Feb. 26, 2021 -- The Los Angeles County Board of Supervisors has passed an ordinance requiring grocery stores and pharmacies to pay an extra $5 per hour in “hero pay” to front-line employees working during the coronavirus pandemic.
The order will be in effect for at least 120 days and will cover about 2,000 employees in the unincorporated part of the county, according to a news release from Board Chair Hilda L. Solis.
“These workers, many of whom include older adults and single mothers, have put their lives on the line since the beginning of the pandemic to keep our food supply chain running and provide access to medicine our families need,” Solis said. “Many are working in fear and without adequate financial support, while their employers continue to see profits grow and top executives receive steep pay bonuses.”
The ordinance passed 4-1 during a Tuesday meeting. County Supervisor Kathryn Barger cast the vote against the ordinance, saying she feared “unintended consequences,” such as stores closing or workers having their hours cut back.
The Washington Post said Long Beach, CA, and Seattle recently approved similar ordinances, which prompted Kroger to close two stores in each city in response.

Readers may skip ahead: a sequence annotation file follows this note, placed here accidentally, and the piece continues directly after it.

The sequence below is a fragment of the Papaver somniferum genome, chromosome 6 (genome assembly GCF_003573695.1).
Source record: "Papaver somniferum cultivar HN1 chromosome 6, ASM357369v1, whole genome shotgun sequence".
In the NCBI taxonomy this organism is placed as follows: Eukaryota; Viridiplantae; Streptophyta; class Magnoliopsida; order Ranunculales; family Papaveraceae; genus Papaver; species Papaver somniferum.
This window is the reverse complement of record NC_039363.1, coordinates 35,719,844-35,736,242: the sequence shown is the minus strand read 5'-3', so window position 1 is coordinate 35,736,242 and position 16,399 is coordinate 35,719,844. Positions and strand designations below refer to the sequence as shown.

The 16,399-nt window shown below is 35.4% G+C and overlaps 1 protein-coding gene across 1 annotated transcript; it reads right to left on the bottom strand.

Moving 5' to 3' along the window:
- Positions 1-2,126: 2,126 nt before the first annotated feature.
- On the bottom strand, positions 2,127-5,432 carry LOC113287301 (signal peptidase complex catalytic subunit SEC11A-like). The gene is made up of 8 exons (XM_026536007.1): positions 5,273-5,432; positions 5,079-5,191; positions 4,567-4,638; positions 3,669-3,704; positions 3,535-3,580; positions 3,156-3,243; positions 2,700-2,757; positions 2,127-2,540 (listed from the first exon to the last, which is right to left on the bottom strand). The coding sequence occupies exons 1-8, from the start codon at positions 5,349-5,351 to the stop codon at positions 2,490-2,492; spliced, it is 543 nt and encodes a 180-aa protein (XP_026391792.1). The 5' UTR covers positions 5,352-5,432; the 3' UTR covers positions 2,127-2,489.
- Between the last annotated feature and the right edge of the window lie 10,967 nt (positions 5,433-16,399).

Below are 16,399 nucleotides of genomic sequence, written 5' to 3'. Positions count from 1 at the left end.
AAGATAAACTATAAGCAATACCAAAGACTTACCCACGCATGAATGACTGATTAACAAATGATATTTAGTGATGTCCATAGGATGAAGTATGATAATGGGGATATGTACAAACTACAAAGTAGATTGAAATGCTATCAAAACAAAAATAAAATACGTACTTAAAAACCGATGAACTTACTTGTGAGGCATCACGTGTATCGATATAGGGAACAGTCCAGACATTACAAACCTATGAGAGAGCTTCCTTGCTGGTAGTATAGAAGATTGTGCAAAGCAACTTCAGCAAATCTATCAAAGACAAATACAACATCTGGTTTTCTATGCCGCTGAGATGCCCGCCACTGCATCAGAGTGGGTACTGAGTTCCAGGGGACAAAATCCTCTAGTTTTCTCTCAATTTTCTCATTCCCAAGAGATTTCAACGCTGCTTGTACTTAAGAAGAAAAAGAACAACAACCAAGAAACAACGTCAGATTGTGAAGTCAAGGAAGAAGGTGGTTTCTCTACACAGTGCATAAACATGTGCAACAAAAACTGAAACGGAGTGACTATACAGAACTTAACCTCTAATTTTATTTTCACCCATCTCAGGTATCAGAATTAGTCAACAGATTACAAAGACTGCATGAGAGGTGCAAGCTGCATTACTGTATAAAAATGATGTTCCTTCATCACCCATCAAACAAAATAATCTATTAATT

The Post said Kroger issued this statement Wednesday: “The recent decision by the L.A. County Board of Supervisors is deeply disappointing and it ignores the realities of operating a financially sustainable business.”
The California Grocers Association said it might file a lawsuit to contest the ordinance, as it did for the ordinance in Long Beach and other jurisdictions, the Post said.
Several residents at the supervisors’ meeting spoke against the ordinance.
“The hardship on small grocery stores of having to pay an extra $5/hour for the ‘heroism’ of a worker wearing a mask and behind plexiglass is ridiculous to me,” one speaker said, according to the minutes of the meeting.
John Grant, president of UFCW 770, a union that represents grocery workers in L.A. County, praised the action.
“We have lost too many members to this virus and no end is in sight,” he said in a statement. “Passing this measure in Los Angeles County is a good first step in the fight for safety and respect for our members and all workers -- union and non-union -- who are on the frontlines keeping our communities fed.”
Los Angeles County is the most populous county in the nation and leads in confirmed coronavirus cases (1.1 million) and coronavirus-related deaths (21,106), according to Johns Hopkins University.